Please note: A buyer’s home inspection and mold inspection are very different.  Buyer’s home inspection looks at structure and mechanical function.  Mold Inspection looks for mold growth, source of moisture, any water intrusion.

10. Q: Several of my co-workers and I have developed skin rashes and coughs that we do not experience when out of the office. What is our best course of action?

A: Your work place might be suffering from “Sick Building Syndrome” (SBS) or Building Related Illness (BRI). BRI is a specific illness or set of symptoms resulting from exposure to a known material. Legionnaire’s  disease, which is caused by the bacterium, Legionella, is an example of a BRI.

In contrast, SBS is a term that denotes an excessive occurrence of adverse health and comfort complaints that are linked to time spent within a building. In most cases of suspected SBS, a direct cause for the IAQ problem cannot be identified. Symptoms associated with SBS generally include runny noses, coughs, sore throats, eye irritation, and lethargy.

An Indoor Air Quality Assessment should be performed in the building. The IAQ assessment should include a detailed visual inspection as well as data collection to assess ventilation and contaminant sources.

11. Q: Under what circumstances might indoor testing for mold be recommended?

A: The following circumstances warrant mold sampling:

  • To assist physicians in diagnosing illnesses.
  • To define a remediation scope. An example would be testing to determine if spores traveled outside of an area of known water damage or visible growth.
  • Comparison of pre and post remediation when litigation is involved.
  • Confirm suspect growth in areas of staining or water damage.
  • Evaluate potential contamination prior to real estate transactions.
  • Comparisons of complaint and non-complaint areas of a building.
  • Litigation issues relative to construction defects, contractor negligence, insurance disputes, and non-disclosure in real estate transactions.
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17 Responses to “Mold Detection & Remediation: FAQ’s”

  1. Gnuts Says:

    I have been feeling sick in my home for about 3 years. This was shortly after we discovered mold in our kitchen ceiling due to water from the bathroom above. The insurance company sent out someone to replace a fixture in the shower. About one month ago, we discovered water in the kitchen ceiling again. When the plumber investigated, he found rotted wood and black mold on green board behind tiles. The insurance company will not pay for the repairs because they claim the damage is long term. I have been told this will be very expensive. How should we handle this. Can my brother, who is a handyman tear out the shower and bathroom floor.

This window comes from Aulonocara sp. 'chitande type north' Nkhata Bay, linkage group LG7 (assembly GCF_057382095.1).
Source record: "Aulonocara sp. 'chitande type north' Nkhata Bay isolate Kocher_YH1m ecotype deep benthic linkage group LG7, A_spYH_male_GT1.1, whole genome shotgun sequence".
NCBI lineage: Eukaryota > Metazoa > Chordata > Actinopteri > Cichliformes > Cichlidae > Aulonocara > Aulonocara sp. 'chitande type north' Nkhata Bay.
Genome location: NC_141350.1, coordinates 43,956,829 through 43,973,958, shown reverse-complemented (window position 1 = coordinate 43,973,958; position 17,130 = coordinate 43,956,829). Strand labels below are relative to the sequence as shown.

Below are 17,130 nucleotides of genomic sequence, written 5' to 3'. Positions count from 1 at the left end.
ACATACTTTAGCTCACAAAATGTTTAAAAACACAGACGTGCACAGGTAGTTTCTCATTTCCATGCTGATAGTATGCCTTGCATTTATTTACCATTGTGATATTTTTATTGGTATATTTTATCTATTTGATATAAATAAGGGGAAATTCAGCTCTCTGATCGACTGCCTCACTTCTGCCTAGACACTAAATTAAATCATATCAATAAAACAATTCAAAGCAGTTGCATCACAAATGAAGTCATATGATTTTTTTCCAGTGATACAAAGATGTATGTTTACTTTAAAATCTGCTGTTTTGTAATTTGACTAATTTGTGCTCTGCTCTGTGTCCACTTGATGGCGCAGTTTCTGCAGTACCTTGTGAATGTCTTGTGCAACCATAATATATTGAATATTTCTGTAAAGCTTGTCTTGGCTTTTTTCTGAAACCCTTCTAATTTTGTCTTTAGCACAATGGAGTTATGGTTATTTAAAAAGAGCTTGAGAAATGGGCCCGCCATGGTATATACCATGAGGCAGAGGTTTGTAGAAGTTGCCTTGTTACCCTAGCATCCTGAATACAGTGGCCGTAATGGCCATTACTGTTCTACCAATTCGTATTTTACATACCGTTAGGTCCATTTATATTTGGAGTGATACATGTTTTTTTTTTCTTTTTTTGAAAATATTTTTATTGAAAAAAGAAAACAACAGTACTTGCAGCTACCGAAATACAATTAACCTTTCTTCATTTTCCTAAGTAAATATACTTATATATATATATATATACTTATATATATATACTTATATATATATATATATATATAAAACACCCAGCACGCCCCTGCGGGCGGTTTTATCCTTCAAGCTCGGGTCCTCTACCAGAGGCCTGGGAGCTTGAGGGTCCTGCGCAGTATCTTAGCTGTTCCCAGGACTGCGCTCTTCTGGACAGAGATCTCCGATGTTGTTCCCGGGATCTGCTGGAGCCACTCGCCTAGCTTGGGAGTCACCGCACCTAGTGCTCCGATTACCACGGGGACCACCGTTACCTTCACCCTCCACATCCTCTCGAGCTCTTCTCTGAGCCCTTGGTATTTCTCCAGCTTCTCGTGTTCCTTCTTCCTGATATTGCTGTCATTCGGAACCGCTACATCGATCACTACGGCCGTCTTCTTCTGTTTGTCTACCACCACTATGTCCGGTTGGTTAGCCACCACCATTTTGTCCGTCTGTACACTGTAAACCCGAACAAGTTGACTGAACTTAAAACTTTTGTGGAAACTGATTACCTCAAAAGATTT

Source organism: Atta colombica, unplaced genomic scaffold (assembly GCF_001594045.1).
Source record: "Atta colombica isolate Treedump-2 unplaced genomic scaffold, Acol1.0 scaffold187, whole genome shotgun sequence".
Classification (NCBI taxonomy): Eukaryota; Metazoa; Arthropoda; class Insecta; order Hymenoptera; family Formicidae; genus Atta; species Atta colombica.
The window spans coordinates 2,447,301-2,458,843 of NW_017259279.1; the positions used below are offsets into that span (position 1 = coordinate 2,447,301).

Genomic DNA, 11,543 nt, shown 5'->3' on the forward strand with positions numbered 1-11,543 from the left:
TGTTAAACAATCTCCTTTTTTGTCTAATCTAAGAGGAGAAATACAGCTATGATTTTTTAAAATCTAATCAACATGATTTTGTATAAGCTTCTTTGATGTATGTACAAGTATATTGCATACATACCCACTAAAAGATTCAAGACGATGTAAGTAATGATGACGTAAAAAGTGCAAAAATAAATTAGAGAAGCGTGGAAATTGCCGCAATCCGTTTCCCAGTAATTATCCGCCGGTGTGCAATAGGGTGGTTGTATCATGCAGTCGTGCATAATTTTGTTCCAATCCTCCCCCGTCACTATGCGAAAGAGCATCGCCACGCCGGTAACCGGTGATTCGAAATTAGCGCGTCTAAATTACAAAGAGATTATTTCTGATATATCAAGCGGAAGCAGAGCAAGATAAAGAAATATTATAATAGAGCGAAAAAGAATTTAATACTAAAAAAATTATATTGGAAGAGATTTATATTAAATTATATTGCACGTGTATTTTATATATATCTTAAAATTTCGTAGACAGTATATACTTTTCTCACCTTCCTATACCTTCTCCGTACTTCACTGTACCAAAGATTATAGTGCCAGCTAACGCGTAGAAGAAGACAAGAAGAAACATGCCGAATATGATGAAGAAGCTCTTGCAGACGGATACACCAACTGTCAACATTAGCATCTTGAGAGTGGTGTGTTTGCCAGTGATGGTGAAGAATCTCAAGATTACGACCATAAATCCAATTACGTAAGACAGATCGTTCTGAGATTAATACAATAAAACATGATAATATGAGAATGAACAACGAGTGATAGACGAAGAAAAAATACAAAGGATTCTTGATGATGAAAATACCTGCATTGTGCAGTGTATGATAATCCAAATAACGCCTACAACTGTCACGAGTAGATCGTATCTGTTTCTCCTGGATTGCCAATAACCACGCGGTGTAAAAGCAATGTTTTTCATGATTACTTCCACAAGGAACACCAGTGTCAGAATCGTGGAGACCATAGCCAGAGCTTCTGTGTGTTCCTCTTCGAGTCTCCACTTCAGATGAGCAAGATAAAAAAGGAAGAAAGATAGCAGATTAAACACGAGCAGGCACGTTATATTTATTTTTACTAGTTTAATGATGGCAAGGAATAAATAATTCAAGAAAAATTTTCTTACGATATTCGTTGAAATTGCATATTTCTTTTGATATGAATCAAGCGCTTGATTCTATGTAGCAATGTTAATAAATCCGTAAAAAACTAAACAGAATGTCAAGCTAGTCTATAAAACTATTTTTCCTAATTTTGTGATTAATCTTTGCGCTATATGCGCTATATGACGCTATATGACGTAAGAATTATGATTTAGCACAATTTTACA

2. Connie Morbach Says:

    The situation of gnuts is far too familiar. When a water damage event occurs, it is advisable that the situation be professionally evaluated – even when insurance companies send a contractor for repairs. An independent third party indoor air quality professional with mold expertise should evaluate damages and prepare a scope for remediation. In this situation, a mold expert should conduct air and surface samples to assess the damages and determine if mold spores were spread to other areas. If so, the remediation might extend to other areas of the home. Once the remediation scope is developed, a qualified mold remediation company should be called to provide estimates. Legal assistance might be required regarding the insurance claim. Relying on a handyman or any contractor that does not have expertise in containment to prevent creating cross-contamination during remediation is not recommended. Improper remediation can be worse than no remediation.

  3. conniemorbach Says:

    I see a real need for a mold victims support group. A common thread among my clients that have experienced adverse health symptoms is the desire to discuss issues with empathetic individuals. Simply having their fears and concerns validated by testing is a first step to emotional healing. However, so many victims have through trial and error discovered “cures” for their health issues and emothional aftermath.

  4. blueys Says:

    I have less than 1 sq. ft. of what appears to be small spots of mold on my basement wall. Can I clean it with bleach and paint over it with Kilz?

    • Connie Morbach Says: